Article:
by Dwight Casimere
It begins withe Brahm's famous lullaby and shots of sandy- blond twins, Lukas and Elias (Lukas and Elias Schwarz) frolicking in the Austrian countryside, doing all the things that pre-teen boys do when no one else is looking. (There are plenty of belching and flatulence jousts as the film progresses). It's only after we enter the realm of their stark, ultra-modern home in the middle of nowhere, that we get a hint that something is about to be gravely amiss. Their mother (Susanne Wuest) suddenly enters the house, her face awash in bandages. Was it elective plastic surgery, or something necessitated by tragedy? There are few clues, save for flashes of a blood shot eye, or a brief glimpseof the mother examining her face sans bandages and inspecting her breasts (were they surgically lifted?). A muffled phone conversation reveals that she's some type of television interviewer or news presenter, but that's not central to the plot development. What is is the growing suspicion between the boys that the mummy-wrapped person they see before them isn't really their mother at all, but some malevolent imposter.
The story, written and directed by Veronica Franz and Severin Fiala, with glossy cinematography by Martin Gschlacht, unfolds with Hitchkock-ian suspense. As the boys fashion crude weapons from their toolbox of childish toys; a crossbow is outfitted with No. 2 pencils, honed to pygmy-dart deadliness. A swarm of cockroaches raised as pets in terrarium are enlisted as a battalion of predators. The boys eventually overpower their mother and imprison her, turning her bed into a torture chamber where super glue is used in the film's most graphic, squeel-producing scene.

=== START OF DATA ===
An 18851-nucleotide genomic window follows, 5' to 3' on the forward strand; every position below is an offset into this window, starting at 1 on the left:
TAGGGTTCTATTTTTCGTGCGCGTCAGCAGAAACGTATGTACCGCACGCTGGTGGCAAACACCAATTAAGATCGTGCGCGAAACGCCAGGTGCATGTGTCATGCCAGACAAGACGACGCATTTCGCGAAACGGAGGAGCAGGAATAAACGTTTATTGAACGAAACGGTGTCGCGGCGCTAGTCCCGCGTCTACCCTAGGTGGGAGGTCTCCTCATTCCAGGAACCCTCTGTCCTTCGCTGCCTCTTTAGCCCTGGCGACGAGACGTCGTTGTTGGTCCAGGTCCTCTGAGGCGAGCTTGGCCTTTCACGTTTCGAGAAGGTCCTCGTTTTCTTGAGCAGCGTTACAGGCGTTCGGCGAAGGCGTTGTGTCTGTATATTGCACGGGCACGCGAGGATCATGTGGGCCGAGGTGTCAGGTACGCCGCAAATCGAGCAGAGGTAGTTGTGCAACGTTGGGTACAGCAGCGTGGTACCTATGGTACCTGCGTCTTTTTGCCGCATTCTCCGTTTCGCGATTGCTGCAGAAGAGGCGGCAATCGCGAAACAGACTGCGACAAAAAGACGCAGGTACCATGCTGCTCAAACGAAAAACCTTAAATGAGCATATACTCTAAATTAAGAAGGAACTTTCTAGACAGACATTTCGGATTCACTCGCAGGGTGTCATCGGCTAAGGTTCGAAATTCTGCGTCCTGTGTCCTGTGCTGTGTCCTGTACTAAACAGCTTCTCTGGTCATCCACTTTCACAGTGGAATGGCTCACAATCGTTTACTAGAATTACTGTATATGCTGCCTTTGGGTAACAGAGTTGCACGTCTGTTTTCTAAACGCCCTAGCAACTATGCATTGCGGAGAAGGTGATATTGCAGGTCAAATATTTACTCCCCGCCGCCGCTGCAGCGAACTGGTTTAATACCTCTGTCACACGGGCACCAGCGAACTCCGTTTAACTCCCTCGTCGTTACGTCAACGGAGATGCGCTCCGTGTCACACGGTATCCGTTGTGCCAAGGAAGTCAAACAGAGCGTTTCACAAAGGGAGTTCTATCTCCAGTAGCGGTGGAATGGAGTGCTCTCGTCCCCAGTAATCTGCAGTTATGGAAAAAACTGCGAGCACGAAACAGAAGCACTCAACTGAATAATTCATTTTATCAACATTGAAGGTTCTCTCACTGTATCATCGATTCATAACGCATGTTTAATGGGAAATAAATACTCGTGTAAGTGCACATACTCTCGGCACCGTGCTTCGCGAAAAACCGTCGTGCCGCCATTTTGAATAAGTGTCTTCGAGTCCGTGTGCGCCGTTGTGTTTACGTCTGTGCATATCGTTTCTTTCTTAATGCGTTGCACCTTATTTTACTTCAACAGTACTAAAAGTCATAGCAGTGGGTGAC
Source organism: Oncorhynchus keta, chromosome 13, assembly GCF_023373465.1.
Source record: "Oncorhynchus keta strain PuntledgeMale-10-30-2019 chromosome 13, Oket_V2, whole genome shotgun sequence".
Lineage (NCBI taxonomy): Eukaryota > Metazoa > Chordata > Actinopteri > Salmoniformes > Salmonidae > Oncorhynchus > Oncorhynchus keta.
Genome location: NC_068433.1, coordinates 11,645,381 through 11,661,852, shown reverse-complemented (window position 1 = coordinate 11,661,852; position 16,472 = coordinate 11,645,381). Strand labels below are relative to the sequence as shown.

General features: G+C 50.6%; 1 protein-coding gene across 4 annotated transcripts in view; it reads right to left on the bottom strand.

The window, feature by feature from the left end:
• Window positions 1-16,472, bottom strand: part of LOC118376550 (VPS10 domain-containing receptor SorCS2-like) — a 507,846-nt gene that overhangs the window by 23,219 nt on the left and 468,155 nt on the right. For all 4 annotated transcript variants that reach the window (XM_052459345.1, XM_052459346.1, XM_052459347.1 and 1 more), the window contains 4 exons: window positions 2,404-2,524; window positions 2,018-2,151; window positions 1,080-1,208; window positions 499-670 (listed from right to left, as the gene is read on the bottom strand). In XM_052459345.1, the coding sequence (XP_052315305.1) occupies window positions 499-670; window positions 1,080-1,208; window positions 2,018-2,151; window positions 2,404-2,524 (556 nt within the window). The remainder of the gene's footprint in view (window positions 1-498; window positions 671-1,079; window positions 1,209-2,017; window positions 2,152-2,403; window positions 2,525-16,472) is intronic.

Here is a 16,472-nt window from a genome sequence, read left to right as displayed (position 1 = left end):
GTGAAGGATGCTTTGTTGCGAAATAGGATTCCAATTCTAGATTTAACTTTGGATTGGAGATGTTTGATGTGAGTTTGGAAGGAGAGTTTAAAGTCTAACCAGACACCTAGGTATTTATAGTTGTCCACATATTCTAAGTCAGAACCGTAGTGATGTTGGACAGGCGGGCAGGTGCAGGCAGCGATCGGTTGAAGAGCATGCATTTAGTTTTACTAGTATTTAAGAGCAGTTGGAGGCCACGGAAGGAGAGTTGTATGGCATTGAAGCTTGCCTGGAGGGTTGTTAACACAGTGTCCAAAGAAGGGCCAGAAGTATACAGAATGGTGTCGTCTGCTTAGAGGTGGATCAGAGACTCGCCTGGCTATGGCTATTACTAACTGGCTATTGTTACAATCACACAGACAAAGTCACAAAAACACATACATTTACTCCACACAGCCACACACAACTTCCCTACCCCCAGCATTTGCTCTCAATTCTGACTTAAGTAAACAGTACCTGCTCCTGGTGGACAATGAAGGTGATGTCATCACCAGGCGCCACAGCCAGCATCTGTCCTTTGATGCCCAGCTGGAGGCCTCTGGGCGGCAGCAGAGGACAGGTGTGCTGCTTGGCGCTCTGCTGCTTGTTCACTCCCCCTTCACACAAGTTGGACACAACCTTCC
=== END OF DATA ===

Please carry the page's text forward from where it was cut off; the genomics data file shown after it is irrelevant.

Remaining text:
There are hints throughout that something is not quite right as the film unspools like the tight wire springs of a fine antique clock. Gschlacht does an excellent job of contrasting the pastoral scene outside the home with the mounting bleakness and horror inside. Along with that is the 'sixth sense' that everything shown before us, is not as it seems. Although we've heard the leitmotif of this film before, somehow it plays out differently in Goodnight Mommy, and leaves an unsettled feeling in its wake. The original Austrian title of this film was Ich Seh Ich Seh (I see, I see). It's apparent that in Goodnight Mommy, not everything you see on the screen is reality.